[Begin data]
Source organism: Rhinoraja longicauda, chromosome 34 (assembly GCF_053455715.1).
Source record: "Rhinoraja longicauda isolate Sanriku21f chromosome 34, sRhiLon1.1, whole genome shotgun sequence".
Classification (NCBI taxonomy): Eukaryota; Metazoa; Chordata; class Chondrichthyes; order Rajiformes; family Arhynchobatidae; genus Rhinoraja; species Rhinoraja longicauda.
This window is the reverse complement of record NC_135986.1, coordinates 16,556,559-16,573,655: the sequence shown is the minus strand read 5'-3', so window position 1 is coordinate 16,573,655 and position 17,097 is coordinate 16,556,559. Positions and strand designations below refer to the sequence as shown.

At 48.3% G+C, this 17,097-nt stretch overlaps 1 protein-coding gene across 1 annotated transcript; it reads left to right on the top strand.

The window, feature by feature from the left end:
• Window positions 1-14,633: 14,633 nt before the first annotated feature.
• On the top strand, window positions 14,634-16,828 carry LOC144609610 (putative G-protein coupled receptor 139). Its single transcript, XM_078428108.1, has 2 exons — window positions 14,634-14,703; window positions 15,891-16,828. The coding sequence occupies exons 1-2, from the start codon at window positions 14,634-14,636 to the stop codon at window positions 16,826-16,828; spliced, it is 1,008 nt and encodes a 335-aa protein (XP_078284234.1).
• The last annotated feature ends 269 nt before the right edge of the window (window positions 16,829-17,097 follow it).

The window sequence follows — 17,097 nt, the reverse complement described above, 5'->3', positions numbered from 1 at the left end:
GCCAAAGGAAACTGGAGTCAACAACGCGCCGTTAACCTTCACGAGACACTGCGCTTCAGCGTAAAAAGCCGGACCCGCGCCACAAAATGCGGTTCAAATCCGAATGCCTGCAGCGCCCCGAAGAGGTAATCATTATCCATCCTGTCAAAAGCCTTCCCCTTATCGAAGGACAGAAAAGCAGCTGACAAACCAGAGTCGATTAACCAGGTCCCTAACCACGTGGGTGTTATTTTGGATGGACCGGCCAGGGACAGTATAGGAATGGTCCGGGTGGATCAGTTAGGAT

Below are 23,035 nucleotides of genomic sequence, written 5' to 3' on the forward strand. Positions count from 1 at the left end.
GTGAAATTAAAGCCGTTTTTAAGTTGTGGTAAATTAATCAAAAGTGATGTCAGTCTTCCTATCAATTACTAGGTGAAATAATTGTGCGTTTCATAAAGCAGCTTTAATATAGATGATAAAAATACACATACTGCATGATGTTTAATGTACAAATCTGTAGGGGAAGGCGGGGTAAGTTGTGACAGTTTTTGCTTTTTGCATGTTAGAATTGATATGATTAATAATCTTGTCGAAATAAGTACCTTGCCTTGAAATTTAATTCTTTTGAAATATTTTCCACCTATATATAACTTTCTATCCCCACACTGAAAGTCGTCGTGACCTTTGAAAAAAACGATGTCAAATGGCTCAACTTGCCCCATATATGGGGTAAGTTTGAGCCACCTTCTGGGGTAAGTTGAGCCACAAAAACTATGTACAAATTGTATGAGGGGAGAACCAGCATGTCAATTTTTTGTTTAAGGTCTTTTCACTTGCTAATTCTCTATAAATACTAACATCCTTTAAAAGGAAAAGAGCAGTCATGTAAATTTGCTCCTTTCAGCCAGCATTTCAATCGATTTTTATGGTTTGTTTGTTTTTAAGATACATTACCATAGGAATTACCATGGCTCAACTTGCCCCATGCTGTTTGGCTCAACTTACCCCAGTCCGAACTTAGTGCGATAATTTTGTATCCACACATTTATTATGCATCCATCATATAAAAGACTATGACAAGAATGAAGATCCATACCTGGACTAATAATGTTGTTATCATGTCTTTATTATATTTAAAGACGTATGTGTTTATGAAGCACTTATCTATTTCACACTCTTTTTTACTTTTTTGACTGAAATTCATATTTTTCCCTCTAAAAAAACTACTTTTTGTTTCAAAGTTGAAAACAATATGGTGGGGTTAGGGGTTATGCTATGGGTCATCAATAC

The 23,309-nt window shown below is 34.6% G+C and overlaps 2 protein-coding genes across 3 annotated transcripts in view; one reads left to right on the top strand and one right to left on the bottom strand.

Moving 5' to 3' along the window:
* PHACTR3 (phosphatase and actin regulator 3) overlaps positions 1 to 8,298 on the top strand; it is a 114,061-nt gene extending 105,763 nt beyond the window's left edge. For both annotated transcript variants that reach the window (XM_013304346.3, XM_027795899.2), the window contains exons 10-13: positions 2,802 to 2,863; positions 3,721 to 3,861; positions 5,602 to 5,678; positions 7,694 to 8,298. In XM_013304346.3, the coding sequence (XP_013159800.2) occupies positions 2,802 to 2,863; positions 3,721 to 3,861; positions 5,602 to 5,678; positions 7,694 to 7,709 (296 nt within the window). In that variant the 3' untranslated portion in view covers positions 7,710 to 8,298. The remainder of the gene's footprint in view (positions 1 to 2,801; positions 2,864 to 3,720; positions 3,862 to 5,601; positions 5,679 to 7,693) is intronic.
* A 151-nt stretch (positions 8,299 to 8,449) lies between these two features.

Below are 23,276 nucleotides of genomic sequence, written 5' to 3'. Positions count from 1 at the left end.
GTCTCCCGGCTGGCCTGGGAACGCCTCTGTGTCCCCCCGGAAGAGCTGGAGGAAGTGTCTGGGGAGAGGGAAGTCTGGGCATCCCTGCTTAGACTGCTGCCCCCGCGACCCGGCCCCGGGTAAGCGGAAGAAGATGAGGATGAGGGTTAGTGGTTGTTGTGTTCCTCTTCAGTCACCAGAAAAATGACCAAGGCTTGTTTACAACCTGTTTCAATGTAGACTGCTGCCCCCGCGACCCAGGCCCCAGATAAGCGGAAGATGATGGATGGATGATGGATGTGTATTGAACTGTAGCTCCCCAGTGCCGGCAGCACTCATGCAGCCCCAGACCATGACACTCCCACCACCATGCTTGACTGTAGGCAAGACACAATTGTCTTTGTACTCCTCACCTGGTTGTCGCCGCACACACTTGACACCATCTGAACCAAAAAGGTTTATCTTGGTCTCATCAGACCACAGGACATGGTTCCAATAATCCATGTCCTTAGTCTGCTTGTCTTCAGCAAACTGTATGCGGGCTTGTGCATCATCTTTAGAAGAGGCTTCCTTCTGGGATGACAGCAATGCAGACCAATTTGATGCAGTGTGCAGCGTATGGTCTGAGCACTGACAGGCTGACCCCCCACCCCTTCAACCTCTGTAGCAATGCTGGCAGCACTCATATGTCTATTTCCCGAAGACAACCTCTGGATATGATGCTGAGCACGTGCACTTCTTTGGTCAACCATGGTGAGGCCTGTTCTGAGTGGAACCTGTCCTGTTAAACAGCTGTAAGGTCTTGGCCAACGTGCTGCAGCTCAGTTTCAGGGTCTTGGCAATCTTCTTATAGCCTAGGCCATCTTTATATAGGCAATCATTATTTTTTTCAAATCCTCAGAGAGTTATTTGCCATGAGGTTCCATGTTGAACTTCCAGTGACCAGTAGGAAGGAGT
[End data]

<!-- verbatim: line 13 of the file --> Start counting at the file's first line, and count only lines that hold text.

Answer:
GTGAAATTAAAGCCGTTTTTAAGTTGTGGTAAATTAATCAAAAGTGATGTCAGTCTTCCTATCAATTACTAGGTGAAATAATTGTGCGTTTCATAAAGCAGCTTTAATATAGATGATAAAAATACACATACTGCATGATGTTTAATGTACAAATCTGTAGGGGAAGGCGGGGTAAGTTGTGACAGTTTTTGCTTTTTGCATGTTAGAATTGATATGATTAATAATCTTGTCGAAATAAGTACCTTGCCTTGAAATTTAATTCTTTTGAAATATTTTCCACCTATATATAACTTTCTATCCCCACACTGAAAGTCGTCGTGACCTTTGAAAAAAACGATGTCAAATGGCTCAACTTGCCCCATATATGGGGTAAGTTTGAGCCACCTTCTGGGGTAAGTTGAGCCACAAAAACTATGTACAAATTGTATGAGGGGAGAACCAGCATGTCAATTTTTTGTTTAAGGTCTTTTCACTTGCTAATTCTCTATAAATACTAACATCCTTTAAAAGGAAAAGAGCAGTCATGTAAATTTGCTCCTTTCAGCCAGCATTTCAATCGATTTTTATGGTTTGTTTGTTTTTAAGATACATTACCATAGGAATTACCATGGCTCAACTTGCCCCATGCTGTTTGGCTCAACTTACCCCAGTCCGAACTTAGTGCGATAATTTTGTATCCACACATTTATTATGCATCCATCATATAAAAGACTATGACAAGAATGAAGATCCATACCTGGACTAATAATGTTGTTATCATGTCTTTATTATATTTAAAGACGTATGTGTTTATGAAGCACTTATCTATTTCACACTCTTTTTTACTTTTTTGACTGAAATTCATATTTTTCCCTCTAAAAAAACTACTTTTTGTTTCAAAGTTGAAAACAATATGGTGGGGTTAGGGGTTATGCTATGGGTCATCAATAC